A French book on communism equates Hitler's "genocide of race" with Stalin's "genocide of class." Timothy Garton Ash considers the implications of comparing Nazism and communismby Timothy Garton-Ash / June 20, 1998 / Leave a comment
The most important books are not always the best ones-and the best books don’t always make the greatest impact. The Black Book of Communism, which provoked much controversy when it was published in France last autumn, is a very important book-and quite good, as well.
Its importance is intellectual, moral and political. By cataloguing the “crimes, terror and repression” of all the communist regimes of the world it reminds us of that huge “asymmetry of indulgence”-to use a phrase coined by Ferdinand Mount-with which the historical memory and political conscience of the western world have long treated communism as opposed to Nazism.
For more than 50 years Nazism, especially the Holocaust, has been the central paradigm of evil in our time. The German historian Joachim Fest suggests that the contemporary, secularised world, no longer able to believe in the devil of the Bible, has found its own devil in Hitler. Stalin, let alone Mao, has never achieved remotely comparable diabolic status. Indeed, as St?phane Courtois points out in the Black Book, Stalin and Mao have been used by the French state lottery as part of an advertising campaign. Imagine if they had used Hitler. I recently had dinner in a restaurant in Copenhagen called KGB; when I asked the pretty waitress in dark green uniform what rank she held, she replied “but I am Stalin.” Imagine a restaurant called Gestapo. I find that the phenomenon of the Stasi is an exception: universally known and already a synonym for evil. But I think this is precisely because it fits into the already existing stereotype of German evil. “Stasi” even sounds like “Nazi.”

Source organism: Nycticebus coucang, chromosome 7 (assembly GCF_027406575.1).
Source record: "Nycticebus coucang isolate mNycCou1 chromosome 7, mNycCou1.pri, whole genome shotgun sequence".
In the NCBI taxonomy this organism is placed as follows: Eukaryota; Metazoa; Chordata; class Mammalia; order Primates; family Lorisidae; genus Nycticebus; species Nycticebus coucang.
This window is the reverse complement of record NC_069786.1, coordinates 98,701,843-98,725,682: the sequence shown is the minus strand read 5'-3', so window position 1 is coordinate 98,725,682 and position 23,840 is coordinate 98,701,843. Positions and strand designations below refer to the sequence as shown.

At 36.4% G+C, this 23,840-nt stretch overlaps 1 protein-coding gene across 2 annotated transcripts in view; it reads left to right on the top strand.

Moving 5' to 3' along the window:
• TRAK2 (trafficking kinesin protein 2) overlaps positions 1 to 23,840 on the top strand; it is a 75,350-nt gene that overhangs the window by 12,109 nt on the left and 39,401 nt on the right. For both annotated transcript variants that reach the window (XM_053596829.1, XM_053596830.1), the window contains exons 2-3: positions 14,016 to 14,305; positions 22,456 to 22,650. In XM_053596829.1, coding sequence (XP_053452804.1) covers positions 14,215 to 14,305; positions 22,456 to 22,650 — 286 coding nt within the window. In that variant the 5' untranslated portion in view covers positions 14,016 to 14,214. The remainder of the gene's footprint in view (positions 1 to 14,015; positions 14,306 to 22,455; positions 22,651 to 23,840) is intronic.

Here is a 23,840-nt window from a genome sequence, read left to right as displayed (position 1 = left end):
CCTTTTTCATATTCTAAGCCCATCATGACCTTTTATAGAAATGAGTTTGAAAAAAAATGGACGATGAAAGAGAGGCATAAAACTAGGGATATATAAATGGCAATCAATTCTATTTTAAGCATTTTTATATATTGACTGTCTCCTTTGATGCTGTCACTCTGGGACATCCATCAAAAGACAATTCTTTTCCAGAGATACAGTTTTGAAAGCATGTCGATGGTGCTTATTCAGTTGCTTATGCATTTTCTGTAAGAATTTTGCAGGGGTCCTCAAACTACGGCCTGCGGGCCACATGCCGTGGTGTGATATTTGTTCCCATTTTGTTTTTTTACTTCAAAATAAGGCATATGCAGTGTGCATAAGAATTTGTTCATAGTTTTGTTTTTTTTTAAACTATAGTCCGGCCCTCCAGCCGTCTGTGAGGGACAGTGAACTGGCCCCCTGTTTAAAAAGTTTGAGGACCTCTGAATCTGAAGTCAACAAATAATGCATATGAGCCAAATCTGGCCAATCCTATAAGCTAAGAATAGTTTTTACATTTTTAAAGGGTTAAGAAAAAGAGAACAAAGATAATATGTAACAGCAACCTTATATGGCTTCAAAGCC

There is a further gradation to the “asymmetry of indulgence.” Since the publication of Solzhenitsyn’s The Gulag Archipelago, the scale and horrors of the gulag have been known at least in principle to a wider public in the west. One thing the Black Book shows us-even while itself questioning the value of “macabre comparative arithmetic”-is that by far the largest number of victims was in fact in China. The first French edition displayed around its sober white binding, on the kind of red wrapper that would usually announce “winner of the Prix Medicis,” the startling message: “85m victims.” In the introduction the rough estimate actually comes closer to 95m, of whom an estimated 65m were in China. According to the Chinese dissident and former prisoner Harry Wu, the…